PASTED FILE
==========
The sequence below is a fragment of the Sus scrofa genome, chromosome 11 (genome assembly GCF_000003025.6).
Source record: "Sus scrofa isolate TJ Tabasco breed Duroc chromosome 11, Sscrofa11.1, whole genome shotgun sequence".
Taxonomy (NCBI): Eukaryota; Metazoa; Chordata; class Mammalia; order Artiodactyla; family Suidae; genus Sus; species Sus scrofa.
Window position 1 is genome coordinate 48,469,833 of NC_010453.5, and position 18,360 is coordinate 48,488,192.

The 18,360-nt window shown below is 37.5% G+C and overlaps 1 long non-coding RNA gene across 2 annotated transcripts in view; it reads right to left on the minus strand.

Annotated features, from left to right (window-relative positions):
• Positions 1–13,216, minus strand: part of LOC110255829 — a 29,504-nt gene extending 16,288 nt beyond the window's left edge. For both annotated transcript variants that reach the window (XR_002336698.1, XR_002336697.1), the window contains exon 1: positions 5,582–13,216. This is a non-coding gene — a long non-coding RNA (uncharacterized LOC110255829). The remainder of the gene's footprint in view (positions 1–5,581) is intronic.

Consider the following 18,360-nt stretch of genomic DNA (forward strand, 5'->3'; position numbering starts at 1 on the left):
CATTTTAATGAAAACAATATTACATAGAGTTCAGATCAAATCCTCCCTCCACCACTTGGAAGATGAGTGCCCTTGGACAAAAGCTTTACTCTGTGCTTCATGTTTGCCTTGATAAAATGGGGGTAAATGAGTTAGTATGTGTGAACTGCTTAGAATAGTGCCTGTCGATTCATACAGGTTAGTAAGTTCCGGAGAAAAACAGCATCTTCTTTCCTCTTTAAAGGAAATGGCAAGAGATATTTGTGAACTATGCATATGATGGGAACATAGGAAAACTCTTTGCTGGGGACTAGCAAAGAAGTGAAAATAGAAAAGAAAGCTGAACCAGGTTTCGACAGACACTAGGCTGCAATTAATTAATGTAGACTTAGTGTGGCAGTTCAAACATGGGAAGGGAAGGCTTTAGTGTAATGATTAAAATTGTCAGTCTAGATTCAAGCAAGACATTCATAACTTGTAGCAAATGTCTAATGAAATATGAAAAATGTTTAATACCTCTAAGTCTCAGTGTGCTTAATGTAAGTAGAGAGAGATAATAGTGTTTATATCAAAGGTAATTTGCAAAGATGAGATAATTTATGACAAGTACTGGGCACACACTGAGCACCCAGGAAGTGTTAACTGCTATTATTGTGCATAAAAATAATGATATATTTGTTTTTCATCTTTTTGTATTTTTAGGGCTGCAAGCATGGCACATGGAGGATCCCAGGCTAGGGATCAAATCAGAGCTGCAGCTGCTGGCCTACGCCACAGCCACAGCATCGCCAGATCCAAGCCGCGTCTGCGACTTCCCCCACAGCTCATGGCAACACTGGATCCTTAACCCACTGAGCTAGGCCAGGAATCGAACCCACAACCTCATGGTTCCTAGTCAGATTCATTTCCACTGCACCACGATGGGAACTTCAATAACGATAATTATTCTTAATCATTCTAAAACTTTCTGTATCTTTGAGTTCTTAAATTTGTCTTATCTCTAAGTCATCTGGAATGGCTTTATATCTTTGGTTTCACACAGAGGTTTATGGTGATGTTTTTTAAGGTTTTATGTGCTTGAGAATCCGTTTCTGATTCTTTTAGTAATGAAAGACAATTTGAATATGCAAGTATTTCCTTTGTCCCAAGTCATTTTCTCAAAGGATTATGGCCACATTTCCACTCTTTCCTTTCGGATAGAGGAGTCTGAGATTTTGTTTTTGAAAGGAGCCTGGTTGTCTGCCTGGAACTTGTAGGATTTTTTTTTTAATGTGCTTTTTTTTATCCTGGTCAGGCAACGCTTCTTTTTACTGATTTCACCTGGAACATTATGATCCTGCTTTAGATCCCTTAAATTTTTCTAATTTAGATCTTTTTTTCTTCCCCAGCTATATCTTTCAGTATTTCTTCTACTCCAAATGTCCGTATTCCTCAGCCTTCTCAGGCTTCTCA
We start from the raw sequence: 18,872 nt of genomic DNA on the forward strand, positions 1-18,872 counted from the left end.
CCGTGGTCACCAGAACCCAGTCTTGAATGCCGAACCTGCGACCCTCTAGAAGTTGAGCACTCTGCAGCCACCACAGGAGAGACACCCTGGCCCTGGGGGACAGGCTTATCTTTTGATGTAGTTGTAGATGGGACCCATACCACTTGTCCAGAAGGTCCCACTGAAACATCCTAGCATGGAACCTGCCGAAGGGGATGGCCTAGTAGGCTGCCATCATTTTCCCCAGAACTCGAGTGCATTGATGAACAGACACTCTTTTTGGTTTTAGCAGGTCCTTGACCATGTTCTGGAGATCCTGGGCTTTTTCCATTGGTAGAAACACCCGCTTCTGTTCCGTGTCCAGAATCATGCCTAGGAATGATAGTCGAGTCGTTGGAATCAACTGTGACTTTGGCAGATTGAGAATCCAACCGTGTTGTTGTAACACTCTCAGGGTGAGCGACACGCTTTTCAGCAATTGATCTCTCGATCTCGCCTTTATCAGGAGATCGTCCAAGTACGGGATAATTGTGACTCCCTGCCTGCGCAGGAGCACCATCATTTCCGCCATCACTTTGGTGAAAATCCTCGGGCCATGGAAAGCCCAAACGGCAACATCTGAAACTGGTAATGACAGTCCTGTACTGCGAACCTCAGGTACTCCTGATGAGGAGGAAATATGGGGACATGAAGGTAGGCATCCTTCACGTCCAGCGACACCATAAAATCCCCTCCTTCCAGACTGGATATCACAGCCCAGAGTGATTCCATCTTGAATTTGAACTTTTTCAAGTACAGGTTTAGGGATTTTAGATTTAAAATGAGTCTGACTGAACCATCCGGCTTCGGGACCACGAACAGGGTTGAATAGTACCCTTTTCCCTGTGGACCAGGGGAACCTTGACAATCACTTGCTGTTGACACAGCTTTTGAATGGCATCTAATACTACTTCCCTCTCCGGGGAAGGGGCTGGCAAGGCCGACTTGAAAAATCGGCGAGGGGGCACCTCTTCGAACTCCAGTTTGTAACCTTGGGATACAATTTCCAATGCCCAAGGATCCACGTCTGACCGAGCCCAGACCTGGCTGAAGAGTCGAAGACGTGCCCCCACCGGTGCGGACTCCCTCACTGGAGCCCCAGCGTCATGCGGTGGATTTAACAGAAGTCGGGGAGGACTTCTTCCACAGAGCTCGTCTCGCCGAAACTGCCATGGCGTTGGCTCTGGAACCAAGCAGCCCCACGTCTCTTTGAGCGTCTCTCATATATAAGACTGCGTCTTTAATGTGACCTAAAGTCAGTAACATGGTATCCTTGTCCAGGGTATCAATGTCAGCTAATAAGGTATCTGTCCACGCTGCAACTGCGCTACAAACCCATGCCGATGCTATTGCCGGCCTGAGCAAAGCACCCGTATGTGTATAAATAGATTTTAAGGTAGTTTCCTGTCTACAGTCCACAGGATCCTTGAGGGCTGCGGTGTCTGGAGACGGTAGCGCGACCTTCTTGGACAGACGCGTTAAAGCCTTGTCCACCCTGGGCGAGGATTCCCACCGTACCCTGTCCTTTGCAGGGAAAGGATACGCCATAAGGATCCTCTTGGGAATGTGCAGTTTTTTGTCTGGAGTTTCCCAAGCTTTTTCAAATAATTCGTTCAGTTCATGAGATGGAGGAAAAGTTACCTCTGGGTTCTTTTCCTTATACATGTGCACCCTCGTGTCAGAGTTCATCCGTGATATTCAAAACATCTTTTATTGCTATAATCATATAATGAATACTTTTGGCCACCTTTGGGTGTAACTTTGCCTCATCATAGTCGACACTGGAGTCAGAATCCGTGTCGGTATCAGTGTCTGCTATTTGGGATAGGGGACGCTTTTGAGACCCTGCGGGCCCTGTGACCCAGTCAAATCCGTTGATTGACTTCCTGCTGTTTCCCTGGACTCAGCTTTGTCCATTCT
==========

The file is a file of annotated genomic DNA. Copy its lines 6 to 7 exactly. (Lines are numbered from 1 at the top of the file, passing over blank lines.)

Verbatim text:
Annotated features, from left to right (window-relative positions):
• Positions 1–13,216, minus strand: part of LOC110255829 — a 29,504-nt gene extending 16,288 nt beyond the window's left edge. For both annotated transcript variants that reach the window (XR_002336698.1, XR_002336697.1), the window contains exon 1: positions 5,582–13,216. This is a non-coding gene — a long non-coding RNA (uncharacterized LOC110255829). The remainder of the gene's footprint in view (positions 1–5,581) is intronic.